Bridge to the Future: Span installed over river; Haymarket Plaza work next

Tom Giffey, photos by Taylor Smith

SPAN OF STEEL. The new pedestrian bridge connecting Phoenix Park to Haymarket Plaza was installed in early July. It was built by Anderson Bridges of Colfax.
SPAN OF STEEL. The new pedestrian bridge connecting Phoenix Park to Haymarket Plaza was installed in early July. It was built by Anderson Bridges of Colfax.

The future is rapidly taking shape on the banks of the Chippewa and Eau Claire rivers – and not just in the form of the Pablo Center at the Confluence. The installation in early July of a bridge crossing the Eau Claire River between Phoenix Park and the soon-to-be-built Haymarket Plaza is just the latest visible sign of downtown Eau Claire’s transformation.

“I’m very pleased at the progress so far,” said City Engineer Dave Solberg when asked about the ongoing work, the completion of which is expected to roughly coincide with the opening of the Pablo Center this fall. Solberg said he’s gotten positive feedback about the projects from the public. “Everybody is so excited about the bridge, and the plaza, and the wall going up.”

Here’s an update on these related public projects in downtown Eau Claire, which are expected to cost a total of $5 million.

PEDESTRIAN BRIDGE

The steel pedestrian bridge over the Eau Claire River was built by Anderson Bridges in Colfax and was delivered in sections, beginning just after Independence Day. With the help of a crane atop a floating barge, the sections were quickly lifted into place. “The first day was a little bit slow, just getting started,” Solberg said. “Once they got that first day under their belt, it was just like a duck to water.” The bridge, he noted, fit to within a quarter-inch of what was expected – pretty impressive for a 210-foot span.

The structure is what is known as a tied-arch bridge (or a bowstring-arch bridge): The two ends of the arch are connected with a truss (in this case, the surface of the bridge itself), which means the outward force of the arch helps hold the bridge upright. The upshot is that there is no need to install footings in the river, which made it easier to get environmental permits for the bridge from the  Department of Natural Resources, Solberg said. The lack of footings also will make is easier for Eau Clare River users, who won’t have to navigate around obstructions on their way to the Chippewa River.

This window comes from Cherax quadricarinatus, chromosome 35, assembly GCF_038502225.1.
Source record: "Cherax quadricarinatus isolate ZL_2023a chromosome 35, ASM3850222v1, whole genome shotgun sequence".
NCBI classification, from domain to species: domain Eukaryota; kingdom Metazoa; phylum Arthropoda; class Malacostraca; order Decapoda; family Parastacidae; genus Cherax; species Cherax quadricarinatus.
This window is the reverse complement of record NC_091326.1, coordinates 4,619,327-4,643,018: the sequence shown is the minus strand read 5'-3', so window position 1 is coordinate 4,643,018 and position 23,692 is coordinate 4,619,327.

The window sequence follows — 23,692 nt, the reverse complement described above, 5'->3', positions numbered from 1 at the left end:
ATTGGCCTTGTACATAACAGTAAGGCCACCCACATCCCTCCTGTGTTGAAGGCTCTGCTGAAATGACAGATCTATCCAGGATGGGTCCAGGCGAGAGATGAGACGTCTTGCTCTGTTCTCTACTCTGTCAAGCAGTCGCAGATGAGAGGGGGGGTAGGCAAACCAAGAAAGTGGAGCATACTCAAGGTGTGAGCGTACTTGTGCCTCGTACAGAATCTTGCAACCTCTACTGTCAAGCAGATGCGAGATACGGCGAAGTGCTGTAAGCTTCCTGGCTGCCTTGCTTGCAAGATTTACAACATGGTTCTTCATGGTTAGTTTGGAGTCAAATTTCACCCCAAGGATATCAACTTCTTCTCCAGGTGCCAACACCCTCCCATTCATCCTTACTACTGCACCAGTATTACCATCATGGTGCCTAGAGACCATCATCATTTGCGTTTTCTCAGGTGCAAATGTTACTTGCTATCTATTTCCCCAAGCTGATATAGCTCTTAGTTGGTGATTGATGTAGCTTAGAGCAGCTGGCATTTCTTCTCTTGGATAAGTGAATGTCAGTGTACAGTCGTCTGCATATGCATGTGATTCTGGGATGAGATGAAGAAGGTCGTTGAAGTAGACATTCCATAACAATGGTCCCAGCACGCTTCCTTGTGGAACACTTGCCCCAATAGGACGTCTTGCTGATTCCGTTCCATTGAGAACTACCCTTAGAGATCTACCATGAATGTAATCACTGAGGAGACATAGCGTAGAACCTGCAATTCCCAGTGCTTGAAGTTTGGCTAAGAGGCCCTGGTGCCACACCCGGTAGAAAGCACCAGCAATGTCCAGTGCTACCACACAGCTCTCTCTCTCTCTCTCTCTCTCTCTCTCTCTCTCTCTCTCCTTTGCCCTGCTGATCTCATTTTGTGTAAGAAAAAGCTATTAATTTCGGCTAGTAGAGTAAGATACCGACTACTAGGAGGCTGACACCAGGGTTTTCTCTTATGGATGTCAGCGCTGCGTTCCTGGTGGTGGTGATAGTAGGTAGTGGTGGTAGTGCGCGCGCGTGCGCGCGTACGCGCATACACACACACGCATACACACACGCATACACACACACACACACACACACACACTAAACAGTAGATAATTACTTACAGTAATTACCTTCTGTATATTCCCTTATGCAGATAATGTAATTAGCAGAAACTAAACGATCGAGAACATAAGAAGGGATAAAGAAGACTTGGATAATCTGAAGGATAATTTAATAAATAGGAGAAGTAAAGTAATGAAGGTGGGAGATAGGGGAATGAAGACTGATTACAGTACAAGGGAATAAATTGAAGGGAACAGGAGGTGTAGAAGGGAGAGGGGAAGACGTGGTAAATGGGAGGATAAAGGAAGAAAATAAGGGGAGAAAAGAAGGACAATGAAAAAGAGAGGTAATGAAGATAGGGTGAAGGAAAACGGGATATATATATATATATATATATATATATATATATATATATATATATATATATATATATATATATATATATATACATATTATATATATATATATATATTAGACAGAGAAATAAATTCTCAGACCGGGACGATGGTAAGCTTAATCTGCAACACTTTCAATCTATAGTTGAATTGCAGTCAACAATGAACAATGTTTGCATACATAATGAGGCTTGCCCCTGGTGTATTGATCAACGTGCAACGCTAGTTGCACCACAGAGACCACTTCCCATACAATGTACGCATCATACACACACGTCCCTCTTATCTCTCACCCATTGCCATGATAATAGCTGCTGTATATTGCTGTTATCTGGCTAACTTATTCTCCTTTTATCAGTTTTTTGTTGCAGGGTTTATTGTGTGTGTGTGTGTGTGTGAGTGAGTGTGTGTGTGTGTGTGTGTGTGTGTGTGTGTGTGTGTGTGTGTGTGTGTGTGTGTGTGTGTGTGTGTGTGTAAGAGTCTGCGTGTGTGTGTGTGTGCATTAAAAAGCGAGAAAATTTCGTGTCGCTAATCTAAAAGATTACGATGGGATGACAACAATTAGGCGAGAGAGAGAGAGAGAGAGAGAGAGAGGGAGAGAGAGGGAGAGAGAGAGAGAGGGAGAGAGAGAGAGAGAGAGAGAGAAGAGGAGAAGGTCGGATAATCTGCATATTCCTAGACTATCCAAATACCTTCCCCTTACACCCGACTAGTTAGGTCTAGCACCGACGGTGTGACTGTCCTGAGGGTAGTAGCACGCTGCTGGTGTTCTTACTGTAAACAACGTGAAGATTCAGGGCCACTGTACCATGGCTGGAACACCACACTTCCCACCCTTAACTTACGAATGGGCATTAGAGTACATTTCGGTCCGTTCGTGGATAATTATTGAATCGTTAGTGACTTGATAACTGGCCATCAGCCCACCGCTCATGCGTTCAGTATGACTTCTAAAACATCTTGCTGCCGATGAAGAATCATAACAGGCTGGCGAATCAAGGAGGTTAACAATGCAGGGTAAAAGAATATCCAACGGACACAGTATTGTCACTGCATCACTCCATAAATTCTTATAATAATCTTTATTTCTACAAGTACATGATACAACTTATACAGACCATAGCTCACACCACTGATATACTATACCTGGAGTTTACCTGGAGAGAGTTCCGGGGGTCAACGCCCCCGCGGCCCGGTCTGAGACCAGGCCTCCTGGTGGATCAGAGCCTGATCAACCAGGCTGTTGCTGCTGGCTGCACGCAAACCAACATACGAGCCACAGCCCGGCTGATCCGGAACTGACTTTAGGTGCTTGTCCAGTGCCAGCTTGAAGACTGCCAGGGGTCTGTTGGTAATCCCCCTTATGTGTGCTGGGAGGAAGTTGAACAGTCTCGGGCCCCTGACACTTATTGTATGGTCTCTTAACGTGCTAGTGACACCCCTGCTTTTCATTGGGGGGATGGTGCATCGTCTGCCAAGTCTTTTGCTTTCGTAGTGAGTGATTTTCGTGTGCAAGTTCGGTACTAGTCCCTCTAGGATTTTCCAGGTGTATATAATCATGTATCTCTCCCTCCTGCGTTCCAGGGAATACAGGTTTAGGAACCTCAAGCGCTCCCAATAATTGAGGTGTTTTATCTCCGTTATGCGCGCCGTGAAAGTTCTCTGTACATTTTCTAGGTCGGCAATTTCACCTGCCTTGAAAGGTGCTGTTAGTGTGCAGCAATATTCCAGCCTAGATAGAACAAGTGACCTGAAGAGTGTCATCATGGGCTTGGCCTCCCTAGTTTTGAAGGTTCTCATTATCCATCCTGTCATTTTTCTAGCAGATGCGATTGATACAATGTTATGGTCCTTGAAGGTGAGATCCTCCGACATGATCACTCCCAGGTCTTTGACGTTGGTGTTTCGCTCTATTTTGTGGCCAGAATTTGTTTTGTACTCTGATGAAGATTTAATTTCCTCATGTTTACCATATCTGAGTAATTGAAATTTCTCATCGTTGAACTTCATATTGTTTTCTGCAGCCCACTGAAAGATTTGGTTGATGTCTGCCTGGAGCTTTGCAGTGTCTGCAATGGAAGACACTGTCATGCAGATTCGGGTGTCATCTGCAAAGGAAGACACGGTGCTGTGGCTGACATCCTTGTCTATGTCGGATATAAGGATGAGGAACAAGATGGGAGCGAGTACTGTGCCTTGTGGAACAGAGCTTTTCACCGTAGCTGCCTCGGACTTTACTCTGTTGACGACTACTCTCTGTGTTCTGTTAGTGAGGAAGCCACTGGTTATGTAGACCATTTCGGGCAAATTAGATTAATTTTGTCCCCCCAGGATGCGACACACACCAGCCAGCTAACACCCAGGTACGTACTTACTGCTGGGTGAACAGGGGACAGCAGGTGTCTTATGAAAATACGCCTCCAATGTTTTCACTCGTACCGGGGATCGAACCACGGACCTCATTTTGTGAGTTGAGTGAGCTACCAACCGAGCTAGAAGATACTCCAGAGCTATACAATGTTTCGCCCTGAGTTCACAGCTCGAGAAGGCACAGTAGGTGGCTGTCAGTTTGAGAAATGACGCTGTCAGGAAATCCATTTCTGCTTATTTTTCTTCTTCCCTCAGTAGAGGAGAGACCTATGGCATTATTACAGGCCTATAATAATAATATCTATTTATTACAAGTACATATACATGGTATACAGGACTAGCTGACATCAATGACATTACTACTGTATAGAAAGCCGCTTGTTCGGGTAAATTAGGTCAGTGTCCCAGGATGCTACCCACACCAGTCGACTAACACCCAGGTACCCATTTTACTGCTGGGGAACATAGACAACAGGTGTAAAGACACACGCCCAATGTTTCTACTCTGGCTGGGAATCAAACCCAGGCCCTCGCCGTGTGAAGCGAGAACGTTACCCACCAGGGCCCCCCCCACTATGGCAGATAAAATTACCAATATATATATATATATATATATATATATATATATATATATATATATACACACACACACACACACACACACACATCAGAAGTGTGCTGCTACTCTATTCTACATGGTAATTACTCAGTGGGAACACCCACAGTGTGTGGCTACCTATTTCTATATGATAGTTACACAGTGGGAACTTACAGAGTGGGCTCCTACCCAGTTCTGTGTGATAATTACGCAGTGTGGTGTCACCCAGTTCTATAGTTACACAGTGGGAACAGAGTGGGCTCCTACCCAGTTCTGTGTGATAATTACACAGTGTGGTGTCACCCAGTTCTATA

The entire bridge project will cost about $1.5 million, Solberg said. The bridge, wood decking, and installation will total about $800,000, with the remainder going to walls needed on the riverbanks.

RETAINING WALL

And speaking of walls, retaining walls may be the least enthralling but most necessary part of the project. Without them, plaza, bridge, and buildings would slide into the water. The poorer-than-expected quality of soil at the Haymarket Plaza site meant the retaining wall will be more expensive than projected. In the city’s early days, everything from waterlogged chunks of wood to the debris from burned-down buildings was used as fill, leading to instability at the site, Solberg said. The problem was solved by using metal pilings driven deep into the earth, which added another $800,000 to the cost of the wall. To balance out the unexpected cost, the city won’t extend a riverwalk along the Chippewa River to Lake Street this year as originally planned. Instead, the riverwalk will stretch only to the Pablo Center this year, with the rest of the work waiting until 2019.

HAYMARKET PLAZA

Work on the Haymarket Plaza – a broad public space connecting the Pablo Center with the nearby Haymarket Landing building – has yet to begin. In June, the City Council approved a bid for the project of $1.85 million from Menomonie. Construction is scheduled to start within the next few weeks and to end by October. The plaza is expected to feature decorative stone, green space, benches, artwork, and an entranceway to the arts center as well as fire and water elements and a stairway to the water for fishing and recreation.

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